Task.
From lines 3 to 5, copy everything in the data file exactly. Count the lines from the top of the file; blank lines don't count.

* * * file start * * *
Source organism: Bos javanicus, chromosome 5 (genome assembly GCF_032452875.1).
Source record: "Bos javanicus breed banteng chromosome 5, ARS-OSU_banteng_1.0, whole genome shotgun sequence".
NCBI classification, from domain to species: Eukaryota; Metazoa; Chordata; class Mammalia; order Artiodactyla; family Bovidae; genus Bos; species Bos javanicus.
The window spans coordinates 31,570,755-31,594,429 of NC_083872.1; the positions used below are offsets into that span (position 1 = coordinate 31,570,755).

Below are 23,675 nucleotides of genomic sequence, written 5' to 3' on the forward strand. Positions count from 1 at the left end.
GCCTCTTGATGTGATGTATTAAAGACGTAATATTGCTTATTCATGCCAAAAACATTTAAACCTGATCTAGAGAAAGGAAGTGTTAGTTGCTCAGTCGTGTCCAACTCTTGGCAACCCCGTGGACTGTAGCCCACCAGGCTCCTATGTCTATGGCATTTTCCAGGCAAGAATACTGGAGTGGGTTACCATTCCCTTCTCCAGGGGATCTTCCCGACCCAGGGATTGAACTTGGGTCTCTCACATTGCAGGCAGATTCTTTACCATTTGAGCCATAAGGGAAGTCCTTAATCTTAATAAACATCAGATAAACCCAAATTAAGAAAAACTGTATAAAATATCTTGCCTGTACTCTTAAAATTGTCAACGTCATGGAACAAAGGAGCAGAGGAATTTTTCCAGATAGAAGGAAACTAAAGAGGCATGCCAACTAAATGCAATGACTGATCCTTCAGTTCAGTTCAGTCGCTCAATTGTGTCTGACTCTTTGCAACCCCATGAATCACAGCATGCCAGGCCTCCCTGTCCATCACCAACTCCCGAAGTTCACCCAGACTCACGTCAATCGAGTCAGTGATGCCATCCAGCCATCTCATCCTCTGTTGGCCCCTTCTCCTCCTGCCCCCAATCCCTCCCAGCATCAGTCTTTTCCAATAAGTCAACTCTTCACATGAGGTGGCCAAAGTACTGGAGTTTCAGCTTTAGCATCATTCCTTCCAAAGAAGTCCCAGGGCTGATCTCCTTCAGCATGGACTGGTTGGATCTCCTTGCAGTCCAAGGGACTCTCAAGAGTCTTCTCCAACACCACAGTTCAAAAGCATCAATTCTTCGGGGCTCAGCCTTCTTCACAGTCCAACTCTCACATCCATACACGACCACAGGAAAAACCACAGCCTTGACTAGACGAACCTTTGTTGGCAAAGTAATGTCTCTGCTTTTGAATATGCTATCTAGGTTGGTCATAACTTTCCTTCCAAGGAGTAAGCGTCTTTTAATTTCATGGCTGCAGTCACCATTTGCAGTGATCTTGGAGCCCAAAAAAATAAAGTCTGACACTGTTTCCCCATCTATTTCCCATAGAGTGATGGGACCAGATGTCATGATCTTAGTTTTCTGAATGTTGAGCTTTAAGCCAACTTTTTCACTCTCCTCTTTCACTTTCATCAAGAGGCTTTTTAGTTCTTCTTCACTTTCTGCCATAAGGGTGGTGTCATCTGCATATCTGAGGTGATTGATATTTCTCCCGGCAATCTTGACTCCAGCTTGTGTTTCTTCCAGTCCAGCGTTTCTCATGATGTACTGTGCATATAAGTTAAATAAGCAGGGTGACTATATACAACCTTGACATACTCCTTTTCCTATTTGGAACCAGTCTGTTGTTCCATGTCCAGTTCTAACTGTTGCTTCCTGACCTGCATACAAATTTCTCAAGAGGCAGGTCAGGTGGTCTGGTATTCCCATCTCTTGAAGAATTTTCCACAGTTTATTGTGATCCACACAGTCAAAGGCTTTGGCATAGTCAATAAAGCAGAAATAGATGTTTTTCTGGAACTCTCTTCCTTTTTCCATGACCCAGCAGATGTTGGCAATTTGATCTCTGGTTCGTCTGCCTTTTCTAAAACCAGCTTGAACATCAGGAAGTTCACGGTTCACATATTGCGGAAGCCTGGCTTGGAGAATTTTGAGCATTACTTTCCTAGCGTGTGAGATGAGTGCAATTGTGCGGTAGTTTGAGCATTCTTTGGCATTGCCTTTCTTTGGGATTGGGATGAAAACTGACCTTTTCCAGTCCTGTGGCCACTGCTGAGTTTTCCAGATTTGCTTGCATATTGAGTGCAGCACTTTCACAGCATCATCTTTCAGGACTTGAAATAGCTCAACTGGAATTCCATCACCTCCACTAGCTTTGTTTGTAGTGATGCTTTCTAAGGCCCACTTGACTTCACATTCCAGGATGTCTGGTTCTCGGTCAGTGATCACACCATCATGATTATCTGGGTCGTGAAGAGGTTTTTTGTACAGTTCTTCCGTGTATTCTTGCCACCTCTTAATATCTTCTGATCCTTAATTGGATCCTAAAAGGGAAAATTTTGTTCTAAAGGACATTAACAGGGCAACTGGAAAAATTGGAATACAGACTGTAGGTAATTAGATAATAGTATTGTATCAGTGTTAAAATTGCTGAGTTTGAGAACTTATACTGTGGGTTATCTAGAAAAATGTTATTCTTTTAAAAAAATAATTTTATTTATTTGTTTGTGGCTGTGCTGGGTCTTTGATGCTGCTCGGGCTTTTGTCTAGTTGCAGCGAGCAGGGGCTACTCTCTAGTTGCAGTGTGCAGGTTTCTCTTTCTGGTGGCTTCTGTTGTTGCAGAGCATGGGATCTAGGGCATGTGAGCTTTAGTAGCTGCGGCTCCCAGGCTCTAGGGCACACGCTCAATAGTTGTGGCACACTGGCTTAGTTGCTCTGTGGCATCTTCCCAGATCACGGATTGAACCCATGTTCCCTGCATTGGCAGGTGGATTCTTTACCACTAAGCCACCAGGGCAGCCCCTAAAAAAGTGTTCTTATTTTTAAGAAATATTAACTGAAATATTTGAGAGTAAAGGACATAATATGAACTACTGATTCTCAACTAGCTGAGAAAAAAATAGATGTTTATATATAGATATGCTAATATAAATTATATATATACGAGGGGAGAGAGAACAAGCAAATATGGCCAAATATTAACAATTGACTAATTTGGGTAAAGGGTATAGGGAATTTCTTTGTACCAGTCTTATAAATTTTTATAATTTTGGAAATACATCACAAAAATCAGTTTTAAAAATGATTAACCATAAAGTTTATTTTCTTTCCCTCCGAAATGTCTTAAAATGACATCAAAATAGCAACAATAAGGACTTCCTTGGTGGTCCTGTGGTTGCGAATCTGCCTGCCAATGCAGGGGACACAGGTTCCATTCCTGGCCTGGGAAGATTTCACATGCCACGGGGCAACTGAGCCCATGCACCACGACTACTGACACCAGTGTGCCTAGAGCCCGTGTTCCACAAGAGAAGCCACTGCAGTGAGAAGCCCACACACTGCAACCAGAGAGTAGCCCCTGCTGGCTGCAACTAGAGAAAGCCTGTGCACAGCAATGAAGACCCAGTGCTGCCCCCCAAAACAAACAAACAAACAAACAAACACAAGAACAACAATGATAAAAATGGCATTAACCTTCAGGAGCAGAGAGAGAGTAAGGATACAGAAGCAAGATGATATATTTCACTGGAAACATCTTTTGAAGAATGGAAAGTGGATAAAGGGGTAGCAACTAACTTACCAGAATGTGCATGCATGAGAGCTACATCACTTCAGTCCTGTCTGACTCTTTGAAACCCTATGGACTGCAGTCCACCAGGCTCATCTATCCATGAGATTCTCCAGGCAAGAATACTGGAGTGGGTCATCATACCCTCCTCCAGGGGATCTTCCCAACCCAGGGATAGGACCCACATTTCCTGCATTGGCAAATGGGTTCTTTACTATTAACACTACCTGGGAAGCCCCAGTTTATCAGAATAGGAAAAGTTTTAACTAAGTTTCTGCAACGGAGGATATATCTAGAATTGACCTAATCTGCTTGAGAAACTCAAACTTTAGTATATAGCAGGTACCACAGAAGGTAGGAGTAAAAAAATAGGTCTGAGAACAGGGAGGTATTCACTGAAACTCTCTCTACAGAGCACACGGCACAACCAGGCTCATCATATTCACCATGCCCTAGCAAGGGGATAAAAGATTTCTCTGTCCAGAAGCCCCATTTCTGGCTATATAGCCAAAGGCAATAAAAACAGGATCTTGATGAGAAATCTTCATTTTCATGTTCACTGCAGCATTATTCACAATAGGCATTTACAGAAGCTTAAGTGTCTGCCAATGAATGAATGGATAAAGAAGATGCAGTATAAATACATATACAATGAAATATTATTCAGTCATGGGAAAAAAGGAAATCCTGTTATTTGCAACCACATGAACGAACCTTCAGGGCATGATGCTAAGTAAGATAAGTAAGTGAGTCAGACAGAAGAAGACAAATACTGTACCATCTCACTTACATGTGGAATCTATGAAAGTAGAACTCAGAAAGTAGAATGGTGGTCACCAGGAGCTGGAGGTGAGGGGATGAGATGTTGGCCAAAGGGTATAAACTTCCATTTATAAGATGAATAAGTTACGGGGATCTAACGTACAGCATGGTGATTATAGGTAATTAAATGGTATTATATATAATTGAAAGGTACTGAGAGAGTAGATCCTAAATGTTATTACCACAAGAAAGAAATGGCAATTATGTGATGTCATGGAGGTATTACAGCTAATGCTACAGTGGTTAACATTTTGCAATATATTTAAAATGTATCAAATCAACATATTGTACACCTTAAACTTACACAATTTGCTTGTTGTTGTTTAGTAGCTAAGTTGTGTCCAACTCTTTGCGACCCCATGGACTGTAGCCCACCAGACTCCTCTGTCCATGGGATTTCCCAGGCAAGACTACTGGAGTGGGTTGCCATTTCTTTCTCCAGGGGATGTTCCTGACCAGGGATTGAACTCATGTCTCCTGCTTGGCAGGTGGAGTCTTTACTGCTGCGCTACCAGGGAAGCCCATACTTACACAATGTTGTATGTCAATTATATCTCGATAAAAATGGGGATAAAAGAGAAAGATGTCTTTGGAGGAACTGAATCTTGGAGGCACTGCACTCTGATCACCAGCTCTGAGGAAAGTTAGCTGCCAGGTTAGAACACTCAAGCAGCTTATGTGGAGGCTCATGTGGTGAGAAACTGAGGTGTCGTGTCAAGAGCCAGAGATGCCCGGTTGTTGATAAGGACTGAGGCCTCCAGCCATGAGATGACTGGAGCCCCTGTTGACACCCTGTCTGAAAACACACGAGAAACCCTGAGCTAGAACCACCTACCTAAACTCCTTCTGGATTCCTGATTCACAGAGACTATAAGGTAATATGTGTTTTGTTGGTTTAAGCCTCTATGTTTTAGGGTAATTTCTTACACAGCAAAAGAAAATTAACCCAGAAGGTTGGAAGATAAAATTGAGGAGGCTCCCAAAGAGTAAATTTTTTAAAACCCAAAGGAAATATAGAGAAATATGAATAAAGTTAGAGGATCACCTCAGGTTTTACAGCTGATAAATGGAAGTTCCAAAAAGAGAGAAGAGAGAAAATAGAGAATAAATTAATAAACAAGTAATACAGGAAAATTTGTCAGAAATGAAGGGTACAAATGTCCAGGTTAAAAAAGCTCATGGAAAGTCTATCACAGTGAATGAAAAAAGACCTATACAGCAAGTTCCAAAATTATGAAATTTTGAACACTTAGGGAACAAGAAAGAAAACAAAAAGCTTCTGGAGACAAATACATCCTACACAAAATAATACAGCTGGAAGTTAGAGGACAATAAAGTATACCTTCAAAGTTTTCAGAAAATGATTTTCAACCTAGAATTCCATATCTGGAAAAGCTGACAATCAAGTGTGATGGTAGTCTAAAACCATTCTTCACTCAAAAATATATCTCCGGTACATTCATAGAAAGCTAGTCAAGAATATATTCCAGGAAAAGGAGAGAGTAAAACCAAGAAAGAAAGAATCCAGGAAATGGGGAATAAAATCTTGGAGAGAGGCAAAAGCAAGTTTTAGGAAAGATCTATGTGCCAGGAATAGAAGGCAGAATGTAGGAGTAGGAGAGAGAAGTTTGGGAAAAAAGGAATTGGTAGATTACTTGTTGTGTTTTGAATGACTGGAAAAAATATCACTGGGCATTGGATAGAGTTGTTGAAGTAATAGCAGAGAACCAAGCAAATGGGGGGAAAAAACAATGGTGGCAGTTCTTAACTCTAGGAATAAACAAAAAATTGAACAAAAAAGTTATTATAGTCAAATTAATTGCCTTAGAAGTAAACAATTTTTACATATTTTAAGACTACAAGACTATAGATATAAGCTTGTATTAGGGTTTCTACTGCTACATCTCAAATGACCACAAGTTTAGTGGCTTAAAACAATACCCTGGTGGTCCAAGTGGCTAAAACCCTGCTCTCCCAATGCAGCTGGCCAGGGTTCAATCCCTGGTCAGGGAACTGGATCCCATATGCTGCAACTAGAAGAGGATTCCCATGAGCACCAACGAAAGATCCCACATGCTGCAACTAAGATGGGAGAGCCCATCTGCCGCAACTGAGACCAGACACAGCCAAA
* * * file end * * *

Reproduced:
NCBI classification, from domain to species: Eukaryota; Metazoa; Chordata; class Mammalia; order Artiodactyla; family Bovidae; genus Bos; species Bos javanicus.
The window spans coordinates 31,570,755-31,594,429 of NC_083872.1; the positions used below are offsets into that span (position 1 = coordinate 31,570,755).

Below are 23,675 nucleotides of genomic sequence, written 5' to 3' on the forward strand. Positions count from 1 at the left end.